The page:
October hints at Halloween with squidlike orange Aloe vanbalenii. You may remember it as the lead photo of my Oct. 20 post, “The Sea-Sand Plants of Desire,” a fictional account of my visit to an eccentric professor/plant collector. I illustrated the post with succulents that suggest undersea flora, photoshopping each to make it look eerily moonlit.

November is a bowl of living stones, Argyroderma patens, from my book, Succulent Container Gardens. It’s a photo I never tire of because of its Where’s Waldo appeal. Can you tell which are the pebbles and which are the plants?

December shows presents that appear to grow, like flower buds, on a prickly pear cactus. I used this same image to create holiday greeting cards with matching postage.

Although Zazzle’s prices are high (about double retail—$20.95 for a calendar), they have great sales. I never buy anything at full price. For current specials, check the banner along the top when you visit the site.

My goal is to share the beauty of waterwise, easy-care succulents in gardens, containers and landscapes via blog postsnewsletterspublic speaking and workshopsphotosvideosmerchandise, and social media (Facebook and Pinterest). My books: Designing with Succulents, Succulent Container Gardensand Succulents Simplified.  www.debraleebaldwin.com 

Debra Lee Baldwin
Award-winning garden photojournalist Debra Lee Baldwin authored the Timber Press bestsellers Designing with Succulents, Succulent Container Gardens, and Succulents Simplified. Debra is a regular contributor to Sunset and other publications, and her own half-acre garden near San Diego has been featured in Better Homes & Gardens. Debra specializes in showing how to use architectural, waterwise and easy-care succulents in a wide variety of appealing and creative applications. www.debraleebaldwin.com.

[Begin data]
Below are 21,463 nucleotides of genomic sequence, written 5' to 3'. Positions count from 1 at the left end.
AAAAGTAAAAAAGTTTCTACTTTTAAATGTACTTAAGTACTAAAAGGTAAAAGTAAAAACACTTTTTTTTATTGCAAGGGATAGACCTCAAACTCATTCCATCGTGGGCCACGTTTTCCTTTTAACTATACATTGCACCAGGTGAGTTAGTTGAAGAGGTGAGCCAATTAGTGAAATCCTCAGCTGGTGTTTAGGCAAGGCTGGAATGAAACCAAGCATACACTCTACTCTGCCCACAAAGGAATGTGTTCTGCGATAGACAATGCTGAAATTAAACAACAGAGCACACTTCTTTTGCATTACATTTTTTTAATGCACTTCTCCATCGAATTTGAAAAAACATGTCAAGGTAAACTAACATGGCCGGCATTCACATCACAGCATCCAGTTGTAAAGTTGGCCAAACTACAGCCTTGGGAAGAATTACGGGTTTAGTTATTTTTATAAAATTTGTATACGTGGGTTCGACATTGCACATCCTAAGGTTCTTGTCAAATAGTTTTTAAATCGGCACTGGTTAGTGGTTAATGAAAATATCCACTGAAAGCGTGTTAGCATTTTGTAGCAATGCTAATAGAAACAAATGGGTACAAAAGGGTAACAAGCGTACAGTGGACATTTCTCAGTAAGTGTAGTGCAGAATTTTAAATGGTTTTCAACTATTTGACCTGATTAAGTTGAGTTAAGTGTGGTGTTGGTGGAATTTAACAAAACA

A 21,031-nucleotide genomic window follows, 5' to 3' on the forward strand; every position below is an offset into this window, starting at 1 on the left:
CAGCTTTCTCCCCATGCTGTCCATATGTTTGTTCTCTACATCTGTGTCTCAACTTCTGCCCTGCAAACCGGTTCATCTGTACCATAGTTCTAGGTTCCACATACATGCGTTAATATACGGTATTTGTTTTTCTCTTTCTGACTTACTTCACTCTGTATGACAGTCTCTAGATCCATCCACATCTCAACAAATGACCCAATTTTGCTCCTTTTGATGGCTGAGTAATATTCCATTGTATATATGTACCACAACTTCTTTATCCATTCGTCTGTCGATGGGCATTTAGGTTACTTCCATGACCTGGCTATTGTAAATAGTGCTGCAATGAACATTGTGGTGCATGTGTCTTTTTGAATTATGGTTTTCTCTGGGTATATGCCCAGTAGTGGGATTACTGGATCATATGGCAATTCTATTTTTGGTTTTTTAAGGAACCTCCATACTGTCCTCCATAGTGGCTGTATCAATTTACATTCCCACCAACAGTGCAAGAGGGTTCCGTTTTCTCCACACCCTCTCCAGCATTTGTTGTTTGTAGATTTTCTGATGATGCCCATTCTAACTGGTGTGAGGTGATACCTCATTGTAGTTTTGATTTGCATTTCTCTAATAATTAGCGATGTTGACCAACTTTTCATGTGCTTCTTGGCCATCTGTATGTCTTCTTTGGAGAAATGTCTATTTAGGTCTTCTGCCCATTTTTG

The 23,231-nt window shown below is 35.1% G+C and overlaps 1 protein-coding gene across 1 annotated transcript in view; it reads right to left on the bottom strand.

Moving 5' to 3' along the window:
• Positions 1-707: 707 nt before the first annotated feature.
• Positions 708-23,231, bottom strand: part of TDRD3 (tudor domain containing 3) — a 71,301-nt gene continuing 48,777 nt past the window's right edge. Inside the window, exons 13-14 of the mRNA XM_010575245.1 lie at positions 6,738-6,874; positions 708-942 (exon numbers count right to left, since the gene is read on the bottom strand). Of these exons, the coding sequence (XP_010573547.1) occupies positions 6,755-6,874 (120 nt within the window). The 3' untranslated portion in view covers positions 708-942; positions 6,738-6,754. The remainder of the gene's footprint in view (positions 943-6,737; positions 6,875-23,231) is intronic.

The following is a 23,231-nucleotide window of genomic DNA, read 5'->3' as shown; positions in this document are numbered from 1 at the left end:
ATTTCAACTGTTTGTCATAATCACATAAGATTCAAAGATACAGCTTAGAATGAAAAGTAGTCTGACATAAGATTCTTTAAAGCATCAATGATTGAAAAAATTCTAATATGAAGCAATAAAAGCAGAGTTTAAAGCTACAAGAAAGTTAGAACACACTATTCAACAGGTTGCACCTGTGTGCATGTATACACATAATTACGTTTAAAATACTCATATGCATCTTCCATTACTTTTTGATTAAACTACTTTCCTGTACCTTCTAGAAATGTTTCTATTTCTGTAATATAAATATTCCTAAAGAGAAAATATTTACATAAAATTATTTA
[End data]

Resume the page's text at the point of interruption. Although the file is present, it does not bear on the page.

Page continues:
Debra Lee Baldwin
Debra Lee Baldwin

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A Year In My Garden January 5, 2011, 5:57 am

I enjoyed the pictures for your calender very much – and I have bookmarked Zazzle. I particulalry like the May shot which gives the impression of rolling hills in a particulalry spiny landscape

Thanks! I love that photo, too. There’s a nursery near me that grows golden barrels in the ground until they’re ready to be potted up and sold. I love going there when the light’s right to enjoy the plants through my camera lens. — Debra

Jan (Thanks For Today) January 5, 2011, 6:54 am

Hi Debra,
It’s really nice to have someone as well-known and published as you tell all of us ‘out here’ that it’s ok to use a place like zazzle! I think many people think it’s not ‘classy’ enough for their products…but I like the ease of creating products even better than cafe press. It took me quite a while to feel ‘comfortable’ about using zazzle publicly because I didn’t want to appear ‘tacky’…so thank you so much for saying all of this. I don’t have any ‘stock’ in the company & you probably don’t either…it’s more the fact that it is OK to promote our ‘stuff’ there and that we should feel good about doing so! So thank you;-) I LOVE your images. That was a super idea for Christmas cards…so unique. I remember seeing that on FB when you were making them and I think that’s when I realized that zazzle, though not always inexpensive, is a place we garden bloggers can feel good about using. Thanks! And, happy New Year.